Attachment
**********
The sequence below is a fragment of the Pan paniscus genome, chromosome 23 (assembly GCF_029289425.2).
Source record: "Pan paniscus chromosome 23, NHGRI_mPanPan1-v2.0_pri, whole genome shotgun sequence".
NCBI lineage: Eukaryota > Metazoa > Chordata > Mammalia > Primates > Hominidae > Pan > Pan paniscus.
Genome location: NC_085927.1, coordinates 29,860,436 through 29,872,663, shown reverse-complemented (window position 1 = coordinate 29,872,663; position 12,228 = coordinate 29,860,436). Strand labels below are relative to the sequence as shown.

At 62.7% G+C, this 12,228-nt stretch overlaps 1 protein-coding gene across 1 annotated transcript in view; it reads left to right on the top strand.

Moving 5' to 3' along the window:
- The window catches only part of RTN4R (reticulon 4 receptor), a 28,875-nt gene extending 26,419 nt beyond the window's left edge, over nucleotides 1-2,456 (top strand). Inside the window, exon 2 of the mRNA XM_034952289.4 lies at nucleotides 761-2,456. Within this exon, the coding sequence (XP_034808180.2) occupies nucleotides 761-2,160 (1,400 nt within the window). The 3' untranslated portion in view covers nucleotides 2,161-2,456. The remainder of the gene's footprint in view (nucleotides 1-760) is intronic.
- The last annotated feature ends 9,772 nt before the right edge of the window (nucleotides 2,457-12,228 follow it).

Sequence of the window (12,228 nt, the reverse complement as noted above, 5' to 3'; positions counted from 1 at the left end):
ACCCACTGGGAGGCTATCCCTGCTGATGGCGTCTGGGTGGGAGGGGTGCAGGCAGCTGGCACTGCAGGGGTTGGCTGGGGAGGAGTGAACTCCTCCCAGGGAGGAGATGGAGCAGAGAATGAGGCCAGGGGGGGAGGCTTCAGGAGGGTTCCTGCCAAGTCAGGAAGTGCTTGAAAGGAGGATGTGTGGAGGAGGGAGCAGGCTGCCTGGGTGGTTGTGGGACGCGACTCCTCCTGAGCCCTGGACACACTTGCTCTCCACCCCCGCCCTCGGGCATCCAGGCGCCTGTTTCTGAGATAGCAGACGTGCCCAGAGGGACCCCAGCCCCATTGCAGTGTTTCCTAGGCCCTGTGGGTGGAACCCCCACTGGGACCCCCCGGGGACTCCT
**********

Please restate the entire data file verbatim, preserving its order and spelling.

The sequence below is a fragment of the Pan paniscus genome, chromosome 23 (assembly GCF_029289425.2).
Source record: "Pan paniscus chromosome 23, NHGRI_mPanPan1-v2.0_pri, whole genome shotgun sequence".
NCBI lineage: Eukaryota > Metazoa > Chordata > Mammalia > Primates > Hominidae > Pan > Pan paniscus.
Genome location: NC_085927.1, coordinates 29,860,436 through 29,872,663, shown reverse-complemented (window position 1 = coordinate 29,872,663; position 12,228 = coordinate 29,860,436). Strand labels below are relative to the sequence as shown.

At 62.7% G+C, this 12,228-nt stretch overlaps 1 protein-coding gene across 1 annotated transcript in view; it reads left to right on the top strand.

Moving 5' to 3' along the window:
- The window catches only part of RTN4R (reticulon 4 receptor), a 28,875-nt gene extending 26,419 nt beyond the window's left edge, over nucleotides 1-2,456 (top strand). Inside the window, exon 2 of the mRNA XM_034952289.4 lies at nucleotides 761-2,456. Within this exon, the coding sequence (XP_034808180.2) occupies nucleotides 761-2,160 (1,400 nt within the window). The 3' untranslated portion in view covers nucleotides 2,161-2,456. The remainder of the gene's footprint in view (nucleotides 1-760) is intronic.
- The last annotated feature ends 9,772 nt before the right edge of the window (nucleotides 2,457-12,228 follow it).

Sequence of the window (12,228 nt, the reverse complement as noted above, 5' to 3'; positions counted from 1 at the left end):
ACCCACTGGGAGGCTATCCCTGCTGATGGCGTCTGGGTGGGAGGGGTGCAGGCAGCTGGCACTGCAGGGGTTGGCTGGGGAGGAGTGAACTCCTCCCAGGGAGGAGATGGAGCAGAGAATGAGGCCAGGGGGGGAGGCTTCAGGAGGGTTCCTGCCAAGTCAGGAAGTGCTTGAAAGGAGGATGTGTGGAGGAGGGAGCAGGCTGCCTGGGTGGTTGTGGGACGCGACTCCTCCTGAGCCCTGGACACACTTGCTCTCCACCCCCGCCCTCGGGCATCCAGGCGCCTGTTTCTGAGATAGCAGACGTGCCCAGAGGGACCCCAGCCCCATTGCAGTGTTTCCTAGGCCCTGTGGGTGGAACCCCCACTGGGACCCCCCGGGGACTCCT